Energetically hot foods warm us up internally, so a slice of ginger root even if eaten raw, cooked or not cooked, at room temperature or straight from the fridge, will always bring heat into the body when digested. Another example is courgette, which is cool in temperature (foods that contain a lot of water content are often cooler in energetic makeup), will always cool the body internally whether you eat it raw and shredded in a salad during Summer, or cooked in the Winter as part of a stew or ratatouille. We can go further in that the raw one would be more cooling than the one that is cooked, as there is some influence on the energetic temperature of food by the method of cooking, but the cooked one would still be cooling energetics wise. So as to not confuse things too much, more exploration of that can be saved for another post!

And on the actual physical temperature of food, please never eat things straight out of the fridge! Energetically cold food, eaten physically cold, is a double whammy of cold – the digestive system struggles with this. The Stomach is like a cauldron that is warm, bubbling away, digesting everything that goes in. Its job is to get the best goodness out of the food, and it is that job it should be expending its energy on.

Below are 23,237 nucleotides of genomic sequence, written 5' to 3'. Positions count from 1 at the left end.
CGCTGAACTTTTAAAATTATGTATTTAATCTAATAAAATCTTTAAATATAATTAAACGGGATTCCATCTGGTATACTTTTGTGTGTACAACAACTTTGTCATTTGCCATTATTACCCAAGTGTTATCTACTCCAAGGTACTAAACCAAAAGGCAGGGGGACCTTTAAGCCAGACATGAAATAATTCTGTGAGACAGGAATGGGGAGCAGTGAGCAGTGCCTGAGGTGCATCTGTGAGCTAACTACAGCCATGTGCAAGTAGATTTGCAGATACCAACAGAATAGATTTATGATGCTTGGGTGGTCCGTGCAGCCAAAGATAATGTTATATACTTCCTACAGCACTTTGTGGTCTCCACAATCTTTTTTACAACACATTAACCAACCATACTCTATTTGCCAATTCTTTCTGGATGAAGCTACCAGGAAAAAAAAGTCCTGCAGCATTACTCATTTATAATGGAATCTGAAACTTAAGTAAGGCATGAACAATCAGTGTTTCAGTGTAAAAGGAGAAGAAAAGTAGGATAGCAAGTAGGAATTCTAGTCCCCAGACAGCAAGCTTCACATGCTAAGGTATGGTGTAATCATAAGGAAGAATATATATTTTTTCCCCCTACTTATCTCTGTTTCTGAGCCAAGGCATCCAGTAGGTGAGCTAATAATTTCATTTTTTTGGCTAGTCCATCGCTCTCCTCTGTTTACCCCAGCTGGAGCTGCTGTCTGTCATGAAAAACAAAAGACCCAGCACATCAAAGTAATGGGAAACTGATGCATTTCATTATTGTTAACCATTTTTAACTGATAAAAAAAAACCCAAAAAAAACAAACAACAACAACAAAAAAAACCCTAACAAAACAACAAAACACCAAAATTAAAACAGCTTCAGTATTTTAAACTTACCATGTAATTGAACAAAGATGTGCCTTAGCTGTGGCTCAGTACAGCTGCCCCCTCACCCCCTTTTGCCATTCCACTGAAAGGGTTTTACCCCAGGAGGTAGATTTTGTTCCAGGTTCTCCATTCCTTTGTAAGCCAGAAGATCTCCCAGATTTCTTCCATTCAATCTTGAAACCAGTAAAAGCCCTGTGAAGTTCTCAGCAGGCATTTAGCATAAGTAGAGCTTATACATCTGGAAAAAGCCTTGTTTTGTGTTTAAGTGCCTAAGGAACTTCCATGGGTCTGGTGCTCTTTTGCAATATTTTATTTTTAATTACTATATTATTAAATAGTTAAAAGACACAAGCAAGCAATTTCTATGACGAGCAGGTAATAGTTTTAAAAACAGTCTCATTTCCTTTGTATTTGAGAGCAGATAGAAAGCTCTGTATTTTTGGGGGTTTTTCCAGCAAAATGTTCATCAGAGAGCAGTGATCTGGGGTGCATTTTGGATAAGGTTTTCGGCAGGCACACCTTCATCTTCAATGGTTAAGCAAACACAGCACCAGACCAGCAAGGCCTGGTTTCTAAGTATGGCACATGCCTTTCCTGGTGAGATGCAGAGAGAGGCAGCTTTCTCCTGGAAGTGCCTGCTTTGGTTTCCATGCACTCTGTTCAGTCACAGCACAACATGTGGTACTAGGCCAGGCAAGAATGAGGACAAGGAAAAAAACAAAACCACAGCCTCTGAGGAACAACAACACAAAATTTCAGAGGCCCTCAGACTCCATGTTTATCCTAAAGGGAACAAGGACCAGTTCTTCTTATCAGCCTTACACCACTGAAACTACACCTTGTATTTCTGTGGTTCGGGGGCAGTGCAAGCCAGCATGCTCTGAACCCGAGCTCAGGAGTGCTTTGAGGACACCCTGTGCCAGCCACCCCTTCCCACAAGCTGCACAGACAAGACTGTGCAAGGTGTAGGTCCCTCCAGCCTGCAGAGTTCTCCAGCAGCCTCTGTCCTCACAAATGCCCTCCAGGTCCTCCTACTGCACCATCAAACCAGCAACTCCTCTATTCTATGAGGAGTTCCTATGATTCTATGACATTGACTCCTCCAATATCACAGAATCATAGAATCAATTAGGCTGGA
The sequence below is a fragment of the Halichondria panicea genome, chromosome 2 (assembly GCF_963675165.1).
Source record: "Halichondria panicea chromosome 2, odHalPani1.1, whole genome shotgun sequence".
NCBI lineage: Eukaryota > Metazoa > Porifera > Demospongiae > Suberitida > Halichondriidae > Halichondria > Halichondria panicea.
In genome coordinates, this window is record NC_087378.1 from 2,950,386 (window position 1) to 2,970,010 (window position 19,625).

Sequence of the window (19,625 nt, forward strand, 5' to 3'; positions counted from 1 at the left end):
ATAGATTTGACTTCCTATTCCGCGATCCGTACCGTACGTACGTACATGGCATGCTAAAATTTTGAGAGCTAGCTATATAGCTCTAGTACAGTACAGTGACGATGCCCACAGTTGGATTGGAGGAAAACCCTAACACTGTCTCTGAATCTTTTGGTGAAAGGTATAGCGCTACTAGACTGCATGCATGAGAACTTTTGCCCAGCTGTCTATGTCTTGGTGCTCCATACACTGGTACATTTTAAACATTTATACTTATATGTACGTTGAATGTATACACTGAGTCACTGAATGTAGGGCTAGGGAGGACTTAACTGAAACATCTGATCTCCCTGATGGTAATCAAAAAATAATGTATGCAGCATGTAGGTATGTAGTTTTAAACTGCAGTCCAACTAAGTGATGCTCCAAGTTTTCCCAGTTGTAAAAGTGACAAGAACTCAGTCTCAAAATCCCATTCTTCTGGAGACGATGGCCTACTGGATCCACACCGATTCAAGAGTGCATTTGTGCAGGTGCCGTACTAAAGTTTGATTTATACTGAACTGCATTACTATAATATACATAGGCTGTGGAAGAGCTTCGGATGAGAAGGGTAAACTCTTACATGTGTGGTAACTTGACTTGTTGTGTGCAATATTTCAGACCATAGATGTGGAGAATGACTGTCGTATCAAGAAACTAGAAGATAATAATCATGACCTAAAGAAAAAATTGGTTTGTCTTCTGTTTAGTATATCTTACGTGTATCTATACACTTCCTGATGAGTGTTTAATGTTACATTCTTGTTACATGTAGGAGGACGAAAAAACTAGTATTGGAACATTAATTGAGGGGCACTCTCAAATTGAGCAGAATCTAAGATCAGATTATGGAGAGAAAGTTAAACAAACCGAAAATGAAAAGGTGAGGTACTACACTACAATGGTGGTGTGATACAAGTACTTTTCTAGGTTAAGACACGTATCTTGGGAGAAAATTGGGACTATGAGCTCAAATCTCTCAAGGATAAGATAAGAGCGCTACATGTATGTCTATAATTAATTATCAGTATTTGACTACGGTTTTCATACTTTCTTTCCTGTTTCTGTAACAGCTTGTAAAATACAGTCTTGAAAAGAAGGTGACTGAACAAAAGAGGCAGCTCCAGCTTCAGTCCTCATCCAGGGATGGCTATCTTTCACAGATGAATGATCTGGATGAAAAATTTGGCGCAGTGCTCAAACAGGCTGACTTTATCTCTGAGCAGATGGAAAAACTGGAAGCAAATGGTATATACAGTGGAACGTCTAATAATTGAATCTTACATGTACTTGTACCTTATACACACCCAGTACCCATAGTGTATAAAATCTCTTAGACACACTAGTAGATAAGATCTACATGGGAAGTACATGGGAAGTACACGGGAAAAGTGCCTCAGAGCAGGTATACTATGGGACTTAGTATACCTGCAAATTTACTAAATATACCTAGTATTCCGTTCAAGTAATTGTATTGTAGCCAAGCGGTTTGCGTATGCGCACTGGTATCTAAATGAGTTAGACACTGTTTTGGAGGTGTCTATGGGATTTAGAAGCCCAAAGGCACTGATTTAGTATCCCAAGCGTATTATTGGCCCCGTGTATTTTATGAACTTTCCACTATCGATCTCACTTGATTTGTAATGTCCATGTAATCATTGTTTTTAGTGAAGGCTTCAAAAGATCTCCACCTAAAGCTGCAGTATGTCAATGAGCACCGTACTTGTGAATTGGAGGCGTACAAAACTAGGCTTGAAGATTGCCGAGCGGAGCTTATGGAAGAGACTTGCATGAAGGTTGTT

However, when physically cold food (actual temperature wise) hits the warm juices in the Stomach, it brings down the temperature of the bubbling cauldron. So the Stomach therefore has to invest all of its energy into bringing the cauldron back up to optimum temperature for digestion, which means it overworks, doesn’t digest effectively, and in the longterm can become very depleted – leading to symptoms like tiredness in the morning, loose stools, undigested food in the stools, discomfort in the epigastrium (just below the rib cage, in the middle). Always bring food up to room temperature so the Stomach and Spleen don’t have to work as hard to digest it, plus you get more nutrients and more energy as a result!